Atlanta’s little secret; our technology entrepreneurs may have gray hair
Editor’s Note: This is the first installment of a two-part series that advocates for metro Atlanta as a great place to start a technology company.
By Guest Columnist STEPHEN FLEMING, a Georgia Tech vice president who manages the Enterprise Innovation Institute
Last month, Sarah Lacy of Pando Daily posted an article titled, “Memo to non-Valley, non-NYC ecosystems: No one you want cares about the cost of living.” Lacy opined:
- “There’s a reason I never talk up taxes or cost of living as reasons other startup ecosystems will take off: Because none of the people who really matter give a [redacted] about these things ….
- “Ecosystems should just stop making this argument. They’re never going to get top entrepreneurial talent, and will only attract those people not aiming high enough, who are motivated by saving money, not making it, and not building something great — the mercenaries, rather than the missionaries.”
I’ve been preaching for (yikes!) four years about how Atlanta is not Silicon Valley, and that’s okay.
Sarah and I probably agree on that. Where I disagree is the assumption that, if you choose to build a startup in Atlanta, you, “will only attract people not aiming highly enough.”
Or Chris Klaus, who took ISS public and then sold it to IBM for $1.3 billion.
Or Tom Noonan, who was CEO of the same ISS deal, and just recently did it again, selling JouleX to Cisco for $107 million.
Or Mike Cote, who sold SecureWorks to Dell for $650 million.
Or Alan Dabbiere, who is probably preparing to take AirWatch public for $1 billion dollars or so.
This (incomplete) list represents billions of dollars of shareholder value created by these Atlanta entrepreneurs.
Look around the ATDC incubator in Technology Square. You see some great Internet companies, as well as in vitro cell diagnostics, and electronic medical records, and computer gaming, and chemical sensors, and touch-sensitive display hardware, and robotic sewing machines, and ultrasonic water meters, and fleet management software, and video processing, and more.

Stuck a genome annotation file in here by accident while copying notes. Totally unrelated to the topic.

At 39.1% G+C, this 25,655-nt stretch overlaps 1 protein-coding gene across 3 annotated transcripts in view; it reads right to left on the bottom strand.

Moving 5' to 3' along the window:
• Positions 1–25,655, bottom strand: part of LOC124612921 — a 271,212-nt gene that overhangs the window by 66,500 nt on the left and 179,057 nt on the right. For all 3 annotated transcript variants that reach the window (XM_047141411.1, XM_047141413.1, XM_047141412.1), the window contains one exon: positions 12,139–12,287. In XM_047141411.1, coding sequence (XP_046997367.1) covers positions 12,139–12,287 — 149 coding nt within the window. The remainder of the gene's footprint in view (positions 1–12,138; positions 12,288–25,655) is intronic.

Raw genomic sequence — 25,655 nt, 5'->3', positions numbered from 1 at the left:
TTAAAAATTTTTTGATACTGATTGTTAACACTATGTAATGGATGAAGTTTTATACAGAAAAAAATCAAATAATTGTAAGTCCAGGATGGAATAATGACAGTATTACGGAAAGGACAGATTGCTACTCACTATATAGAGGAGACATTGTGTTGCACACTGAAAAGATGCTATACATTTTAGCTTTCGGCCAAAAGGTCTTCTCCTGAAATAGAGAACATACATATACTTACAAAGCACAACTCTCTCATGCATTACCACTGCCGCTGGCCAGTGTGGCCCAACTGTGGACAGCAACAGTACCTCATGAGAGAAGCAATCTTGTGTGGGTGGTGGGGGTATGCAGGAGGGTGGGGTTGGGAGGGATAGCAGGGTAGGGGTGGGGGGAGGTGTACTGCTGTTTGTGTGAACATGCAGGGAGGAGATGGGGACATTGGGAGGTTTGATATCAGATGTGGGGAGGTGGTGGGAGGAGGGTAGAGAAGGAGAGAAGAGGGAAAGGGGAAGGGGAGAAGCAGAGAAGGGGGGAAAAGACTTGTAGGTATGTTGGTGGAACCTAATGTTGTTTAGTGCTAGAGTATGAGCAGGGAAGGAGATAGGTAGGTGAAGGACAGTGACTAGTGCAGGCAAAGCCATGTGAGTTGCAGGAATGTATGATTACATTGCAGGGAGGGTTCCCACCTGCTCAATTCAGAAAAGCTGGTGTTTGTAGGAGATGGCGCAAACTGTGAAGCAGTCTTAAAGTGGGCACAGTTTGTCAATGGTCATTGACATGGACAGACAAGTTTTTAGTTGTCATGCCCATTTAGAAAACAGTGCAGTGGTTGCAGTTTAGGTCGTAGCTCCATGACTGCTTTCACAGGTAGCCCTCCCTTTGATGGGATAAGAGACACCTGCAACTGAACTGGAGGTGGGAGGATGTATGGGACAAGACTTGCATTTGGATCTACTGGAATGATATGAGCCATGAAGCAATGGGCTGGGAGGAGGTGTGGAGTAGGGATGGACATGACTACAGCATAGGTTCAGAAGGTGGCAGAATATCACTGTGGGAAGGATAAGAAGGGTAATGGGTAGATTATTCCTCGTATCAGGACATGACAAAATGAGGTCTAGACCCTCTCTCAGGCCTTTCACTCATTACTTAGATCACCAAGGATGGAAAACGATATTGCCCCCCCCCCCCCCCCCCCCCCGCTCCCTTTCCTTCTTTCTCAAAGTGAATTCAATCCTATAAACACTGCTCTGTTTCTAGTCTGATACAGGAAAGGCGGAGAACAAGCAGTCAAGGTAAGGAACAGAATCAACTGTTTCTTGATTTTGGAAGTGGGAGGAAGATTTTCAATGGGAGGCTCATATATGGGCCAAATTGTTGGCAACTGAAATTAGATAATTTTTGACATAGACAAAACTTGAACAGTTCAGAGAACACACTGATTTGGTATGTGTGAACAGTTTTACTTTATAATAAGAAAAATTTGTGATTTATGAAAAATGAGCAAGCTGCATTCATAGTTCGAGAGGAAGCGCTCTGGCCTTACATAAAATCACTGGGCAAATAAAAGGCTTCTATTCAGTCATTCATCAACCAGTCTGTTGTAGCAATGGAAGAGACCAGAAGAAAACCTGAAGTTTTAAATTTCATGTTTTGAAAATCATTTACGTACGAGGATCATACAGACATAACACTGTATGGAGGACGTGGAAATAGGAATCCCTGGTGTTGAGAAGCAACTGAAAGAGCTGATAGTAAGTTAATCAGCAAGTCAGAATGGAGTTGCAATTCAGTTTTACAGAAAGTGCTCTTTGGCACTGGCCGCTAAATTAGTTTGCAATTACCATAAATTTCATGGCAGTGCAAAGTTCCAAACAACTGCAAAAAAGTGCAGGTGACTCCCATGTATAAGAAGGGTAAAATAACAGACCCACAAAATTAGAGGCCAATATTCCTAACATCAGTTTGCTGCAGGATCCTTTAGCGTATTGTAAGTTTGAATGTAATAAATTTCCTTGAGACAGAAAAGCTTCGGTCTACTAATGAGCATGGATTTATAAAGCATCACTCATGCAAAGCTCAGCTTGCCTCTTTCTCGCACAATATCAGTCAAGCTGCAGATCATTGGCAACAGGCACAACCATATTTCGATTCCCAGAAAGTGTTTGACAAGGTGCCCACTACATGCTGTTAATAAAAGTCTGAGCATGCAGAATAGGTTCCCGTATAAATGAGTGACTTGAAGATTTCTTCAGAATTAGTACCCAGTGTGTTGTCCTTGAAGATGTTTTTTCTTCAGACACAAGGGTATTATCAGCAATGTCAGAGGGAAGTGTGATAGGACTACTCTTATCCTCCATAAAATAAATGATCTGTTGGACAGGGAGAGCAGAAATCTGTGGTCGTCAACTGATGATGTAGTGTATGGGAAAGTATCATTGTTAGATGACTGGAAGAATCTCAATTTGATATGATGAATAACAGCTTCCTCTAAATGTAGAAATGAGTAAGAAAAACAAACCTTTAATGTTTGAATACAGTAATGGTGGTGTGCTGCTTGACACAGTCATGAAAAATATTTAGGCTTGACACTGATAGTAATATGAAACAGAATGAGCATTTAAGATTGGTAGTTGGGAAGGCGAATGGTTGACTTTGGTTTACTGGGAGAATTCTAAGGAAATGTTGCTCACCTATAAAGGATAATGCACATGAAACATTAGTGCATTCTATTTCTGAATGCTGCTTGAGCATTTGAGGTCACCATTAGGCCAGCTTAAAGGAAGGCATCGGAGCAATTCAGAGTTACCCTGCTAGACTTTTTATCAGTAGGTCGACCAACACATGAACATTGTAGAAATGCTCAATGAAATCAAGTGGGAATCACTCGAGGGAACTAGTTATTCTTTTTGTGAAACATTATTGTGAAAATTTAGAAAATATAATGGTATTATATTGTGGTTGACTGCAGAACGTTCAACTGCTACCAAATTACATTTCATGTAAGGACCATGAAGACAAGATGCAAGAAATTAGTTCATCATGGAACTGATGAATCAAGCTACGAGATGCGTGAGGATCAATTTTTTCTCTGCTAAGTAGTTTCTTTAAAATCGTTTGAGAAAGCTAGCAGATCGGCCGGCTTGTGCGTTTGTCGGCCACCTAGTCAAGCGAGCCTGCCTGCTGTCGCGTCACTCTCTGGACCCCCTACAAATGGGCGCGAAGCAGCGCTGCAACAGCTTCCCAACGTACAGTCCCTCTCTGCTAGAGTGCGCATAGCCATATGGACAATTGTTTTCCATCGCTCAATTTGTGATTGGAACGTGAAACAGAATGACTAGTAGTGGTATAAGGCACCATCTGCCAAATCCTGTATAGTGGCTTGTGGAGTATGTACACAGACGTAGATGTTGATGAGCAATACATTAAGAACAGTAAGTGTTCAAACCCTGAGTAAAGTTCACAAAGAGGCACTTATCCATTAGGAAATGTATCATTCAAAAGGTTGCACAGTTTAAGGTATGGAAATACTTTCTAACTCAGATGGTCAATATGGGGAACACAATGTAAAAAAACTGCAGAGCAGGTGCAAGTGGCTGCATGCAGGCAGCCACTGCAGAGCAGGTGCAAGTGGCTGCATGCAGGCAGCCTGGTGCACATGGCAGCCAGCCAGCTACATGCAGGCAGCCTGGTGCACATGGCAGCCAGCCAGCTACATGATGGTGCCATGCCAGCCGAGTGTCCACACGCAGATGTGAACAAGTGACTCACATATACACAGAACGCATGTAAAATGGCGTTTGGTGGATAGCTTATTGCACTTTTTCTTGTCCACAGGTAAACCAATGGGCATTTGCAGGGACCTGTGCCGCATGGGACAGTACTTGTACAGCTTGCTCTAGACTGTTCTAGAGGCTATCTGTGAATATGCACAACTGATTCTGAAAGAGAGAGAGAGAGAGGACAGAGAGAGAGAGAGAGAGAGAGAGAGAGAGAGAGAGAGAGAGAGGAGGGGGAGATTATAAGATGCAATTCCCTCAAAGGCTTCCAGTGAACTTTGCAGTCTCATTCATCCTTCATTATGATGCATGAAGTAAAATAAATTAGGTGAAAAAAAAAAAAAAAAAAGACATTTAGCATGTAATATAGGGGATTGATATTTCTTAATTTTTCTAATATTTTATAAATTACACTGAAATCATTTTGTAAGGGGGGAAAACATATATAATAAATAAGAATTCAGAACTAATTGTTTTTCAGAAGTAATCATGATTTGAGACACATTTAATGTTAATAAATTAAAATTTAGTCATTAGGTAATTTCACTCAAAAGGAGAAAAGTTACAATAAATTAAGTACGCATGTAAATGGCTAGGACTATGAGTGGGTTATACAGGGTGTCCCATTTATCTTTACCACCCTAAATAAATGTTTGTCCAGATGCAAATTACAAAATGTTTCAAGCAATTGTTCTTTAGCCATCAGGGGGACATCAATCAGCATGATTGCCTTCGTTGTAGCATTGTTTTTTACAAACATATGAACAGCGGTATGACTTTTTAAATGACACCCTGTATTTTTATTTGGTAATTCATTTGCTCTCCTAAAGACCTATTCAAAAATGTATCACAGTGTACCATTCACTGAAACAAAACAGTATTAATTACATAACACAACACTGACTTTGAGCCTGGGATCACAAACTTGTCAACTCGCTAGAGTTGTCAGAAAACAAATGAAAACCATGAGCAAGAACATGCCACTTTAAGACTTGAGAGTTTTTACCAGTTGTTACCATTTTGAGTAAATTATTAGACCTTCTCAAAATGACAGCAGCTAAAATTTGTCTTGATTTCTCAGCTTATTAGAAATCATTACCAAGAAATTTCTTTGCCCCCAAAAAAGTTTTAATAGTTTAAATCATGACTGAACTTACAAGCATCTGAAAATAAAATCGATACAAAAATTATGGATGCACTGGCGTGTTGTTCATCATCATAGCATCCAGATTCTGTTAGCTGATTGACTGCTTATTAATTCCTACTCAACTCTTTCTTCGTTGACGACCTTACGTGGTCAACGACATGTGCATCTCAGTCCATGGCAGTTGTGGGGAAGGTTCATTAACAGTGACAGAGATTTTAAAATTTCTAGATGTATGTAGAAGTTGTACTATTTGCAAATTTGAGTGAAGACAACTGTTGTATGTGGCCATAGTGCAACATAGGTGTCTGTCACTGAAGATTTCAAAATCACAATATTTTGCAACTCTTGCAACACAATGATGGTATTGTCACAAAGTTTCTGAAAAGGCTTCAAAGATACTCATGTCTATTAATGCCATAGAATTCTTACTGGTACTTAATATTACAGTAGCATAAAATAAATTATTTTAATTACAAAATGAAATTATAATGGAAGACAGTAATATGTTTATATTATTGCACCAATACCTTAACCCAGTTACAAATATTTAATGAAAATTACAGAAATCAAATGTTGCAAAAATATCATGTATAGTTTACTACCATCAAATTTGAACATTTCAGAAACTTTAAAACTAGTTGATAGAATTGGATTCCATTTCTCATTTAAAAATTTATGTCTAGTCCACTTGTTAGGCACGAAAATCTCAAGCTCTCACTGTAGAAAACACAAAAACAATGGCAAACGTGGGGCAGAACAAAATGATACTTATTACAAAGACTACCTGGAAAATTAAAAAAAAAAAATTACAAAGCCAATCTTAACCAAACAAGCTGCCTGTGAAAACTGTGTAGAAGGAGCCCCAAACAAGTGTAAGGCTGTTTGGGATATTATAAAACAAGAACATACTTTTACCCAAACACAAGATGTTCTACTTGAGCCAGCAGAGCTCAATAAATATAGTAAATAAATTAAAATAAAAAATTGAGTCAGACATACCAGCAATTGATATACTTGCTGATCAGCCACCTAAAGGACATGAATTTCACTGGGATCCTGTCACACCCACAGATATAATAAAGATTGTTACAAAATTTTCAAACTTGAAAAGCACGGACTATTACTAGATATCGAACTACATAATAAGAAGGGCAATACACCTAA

You know what else you see?
Very few Atlanta technology entrepreneurs – heck, very few entrepreneurs anywhere – made their millions while in their 20s. The Mark Zuckerbergs and David Karps of the world get magazine covers precisely because they’re unusual: “Look at this kid, hardly old enough to shave, and he can buy Peru!”
Good for them! But “luck” is not a strategy. And basing a regional economic development strategy around 20-something billionaires is like basing your electrical power grid on lightning strikes.
Most – not all, but most – successful entrepreneurs have experience under their belt before launching into their new venture. Sometimes it’s a career in corporate America. Sometimes it’s a failed previous venture. Sometimes it’s military service. Vivek Wadwha has studied the data, and claims, “the average age of a successful entrepreneur in high-growth industries such as computers, health care, and aerospace is 40.”
It’s not surprising that 40-somethings have some gray hair.
You know what else 40-somethings have?
When you reach a certain point in life, sharing an overpriced apartment with three other coders and accumulating take-out pizza boxes just loses its charm.
So you and your spouse want to buy a house and settle down and raise a couple of kids and a dog? Sarah Lacy might call that “not aiming high enough.” I call it “being a grownup.”
The Enterprise Innovation Institute helps enterprises improve their competitveness through the application of science, technology and innovation. It includes VentureLab; ATDC, GaMEP and many other acronyms.
Editor’s Note: Watch this space next week for the conclusion of Stephen Fleming’s essay.
Part Two examines lifestyle benefits of metro Atlanta, including homes that are affordable and parties where the conversation ranges beyond the latest news in TechCrunch.